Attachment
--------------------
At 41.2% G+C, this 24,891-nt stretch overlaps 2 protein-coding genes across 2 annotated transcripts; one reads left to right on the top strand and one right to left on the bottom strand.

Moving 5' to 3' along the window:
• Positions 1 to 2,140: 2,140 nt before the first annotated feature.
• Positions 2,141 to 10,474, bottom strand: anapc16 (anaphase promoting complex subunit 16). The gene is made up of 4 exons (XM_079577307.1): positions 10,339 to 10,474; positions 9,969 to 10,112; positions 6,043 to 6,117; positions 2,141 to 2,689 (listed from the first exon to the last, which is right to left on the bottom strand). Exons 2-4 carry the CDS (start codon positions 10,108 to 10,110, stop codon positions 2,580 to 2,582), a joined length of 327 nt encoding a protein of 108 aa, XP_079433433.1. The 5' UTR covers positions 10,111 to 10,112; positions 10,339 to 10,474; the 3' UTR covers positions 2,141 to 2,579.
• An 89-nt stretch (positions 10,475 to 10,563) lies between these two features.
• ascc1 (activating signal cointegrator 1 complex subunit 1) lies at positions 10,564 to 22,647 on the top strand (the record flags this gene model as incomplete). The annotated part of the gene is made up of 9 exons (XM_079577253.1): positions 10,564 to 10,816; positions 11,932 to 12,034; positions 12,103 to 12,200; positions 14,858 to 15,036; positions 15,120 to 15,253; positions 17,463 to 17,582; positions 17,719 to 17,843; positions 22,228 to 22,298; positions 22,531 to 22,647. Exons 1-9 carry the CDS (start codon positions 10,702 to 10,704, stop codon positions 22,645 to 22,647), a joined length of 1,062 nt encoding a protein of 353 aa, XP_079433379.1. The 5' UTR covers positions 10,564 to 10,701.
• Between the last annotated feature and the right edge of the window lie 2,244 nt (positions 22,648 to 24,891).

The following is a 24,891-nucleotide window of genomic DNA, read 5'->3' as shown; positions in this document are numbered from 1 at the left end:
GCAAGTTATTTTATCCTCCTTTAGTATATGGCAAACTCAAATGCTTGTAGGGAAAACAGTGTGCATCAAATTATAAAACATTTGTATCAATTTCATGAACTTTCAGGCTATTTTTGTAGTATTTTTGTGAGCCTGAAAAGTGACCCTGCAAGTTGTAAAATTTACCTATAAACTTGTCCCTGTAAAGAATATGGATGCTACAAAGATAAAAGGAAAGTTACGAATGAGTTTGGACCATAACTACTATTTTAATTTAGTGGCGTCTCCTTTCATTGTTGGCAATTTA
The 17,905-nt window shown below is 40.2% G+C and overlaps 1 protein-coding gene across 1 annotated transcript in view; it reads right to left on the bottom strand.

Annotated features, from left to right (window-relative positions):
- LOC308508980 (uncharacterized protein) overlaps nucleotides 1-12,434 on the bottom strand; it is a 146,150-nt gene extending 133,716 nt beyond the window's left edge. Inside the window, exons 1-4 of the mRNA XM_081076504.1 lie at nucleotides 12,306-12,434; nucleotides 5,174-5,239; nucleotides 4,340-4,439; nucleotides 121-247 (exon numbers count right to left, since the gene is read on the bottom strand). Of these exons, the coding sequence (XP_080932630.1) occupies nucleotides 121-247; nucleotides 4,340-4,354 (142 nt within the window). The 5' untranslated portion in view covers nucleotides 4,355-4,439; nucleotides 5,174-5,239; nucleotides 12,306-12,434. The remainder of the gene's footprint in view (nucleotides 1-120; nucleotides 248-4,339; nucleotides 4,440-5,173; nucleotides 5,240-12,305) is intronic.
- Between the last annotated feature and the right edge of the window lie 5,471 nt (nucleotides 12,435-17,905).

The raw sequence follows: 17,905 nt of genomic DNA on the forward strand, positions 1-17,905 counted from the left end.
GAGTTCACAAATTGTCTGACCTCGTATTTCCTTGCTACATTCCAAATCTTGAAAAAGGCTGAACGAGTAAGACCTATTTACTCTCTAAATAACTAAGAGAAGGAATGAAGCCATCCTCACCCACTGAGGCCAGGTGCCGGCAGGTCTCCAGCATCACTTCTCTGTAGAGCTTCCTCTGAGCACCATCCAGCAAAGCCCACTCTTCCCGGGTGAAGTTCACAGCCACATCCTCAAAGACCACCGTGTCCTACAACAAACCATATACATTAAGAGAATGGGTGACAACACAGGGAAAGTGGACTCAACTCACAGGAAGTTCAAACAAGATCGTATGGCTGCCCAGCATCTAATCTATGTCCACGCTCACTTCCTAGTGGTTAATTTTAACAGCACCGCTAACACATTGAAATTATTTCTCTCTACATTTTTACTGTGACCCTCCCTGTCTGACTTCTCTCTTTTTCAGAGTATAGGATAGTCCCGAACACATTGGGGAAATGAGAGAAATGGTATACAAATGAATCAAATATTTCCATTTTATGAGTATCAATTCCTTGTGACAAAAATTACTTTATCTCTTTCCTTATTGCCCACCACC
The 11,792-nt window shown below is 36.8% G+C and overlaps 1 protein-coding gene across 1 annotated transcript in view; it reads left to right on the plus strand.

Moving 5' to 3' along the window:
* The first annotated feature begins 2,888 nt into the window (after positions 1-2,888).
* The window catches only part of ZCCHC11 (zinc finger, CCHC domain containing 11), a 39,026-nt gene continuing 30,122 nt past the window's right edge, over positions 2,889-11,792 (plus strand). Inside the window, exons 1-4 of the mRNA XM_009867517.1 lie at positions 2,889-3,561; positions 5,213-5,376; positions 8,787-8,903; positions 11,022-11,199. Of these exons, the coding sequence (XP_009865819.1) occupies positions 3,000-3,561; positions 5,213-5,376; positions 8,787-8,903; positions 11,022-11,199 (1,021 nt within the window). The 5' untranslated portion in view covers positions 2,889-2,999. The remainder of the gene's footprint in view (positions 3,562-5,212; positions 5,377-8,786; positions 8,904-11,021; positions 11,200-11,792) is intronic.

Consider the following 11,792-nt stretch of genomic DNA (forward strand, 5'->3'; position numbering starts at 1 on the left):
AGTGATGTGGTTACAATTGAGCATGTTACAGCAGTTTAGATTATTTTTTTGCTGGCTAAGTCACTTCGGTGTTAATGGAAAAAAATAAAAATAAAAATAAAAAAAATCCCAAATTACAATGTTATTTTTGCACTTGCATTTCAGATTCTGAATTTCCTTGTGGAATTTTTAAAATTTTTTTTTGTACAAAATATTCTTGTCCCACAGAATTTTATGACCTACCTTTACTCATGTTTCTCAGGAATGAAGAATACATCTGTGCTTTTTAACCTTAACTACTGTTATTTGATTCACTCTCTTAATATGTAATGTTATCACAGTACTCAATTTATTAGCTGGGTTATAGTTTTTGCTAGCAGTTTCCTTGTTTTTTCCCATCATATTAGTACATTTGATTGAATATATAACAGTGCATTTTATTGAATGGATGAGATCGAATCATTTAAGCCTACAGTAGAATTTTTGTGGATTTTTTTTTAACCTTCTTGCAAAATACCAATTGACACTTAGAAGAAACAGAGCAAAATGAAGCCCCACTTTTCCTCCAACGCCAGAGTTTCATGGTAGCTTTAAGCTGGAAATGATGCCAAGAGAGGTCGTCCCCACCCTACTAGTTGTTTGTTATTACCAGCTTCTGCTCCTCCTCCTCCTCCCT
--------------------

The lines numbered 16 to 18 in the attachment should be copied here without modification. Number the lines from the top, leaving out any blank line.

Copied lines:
The 11,792-nt window shown below is 36.8% G+C and overlaps 1 protein-coding gene across 1 annotated transcript in view; it reads left to right on the plus strand.

Moving 5' to 3' along the window:
* The first annotated feature begins 2,888 nt into the window (after positions 1-2,888).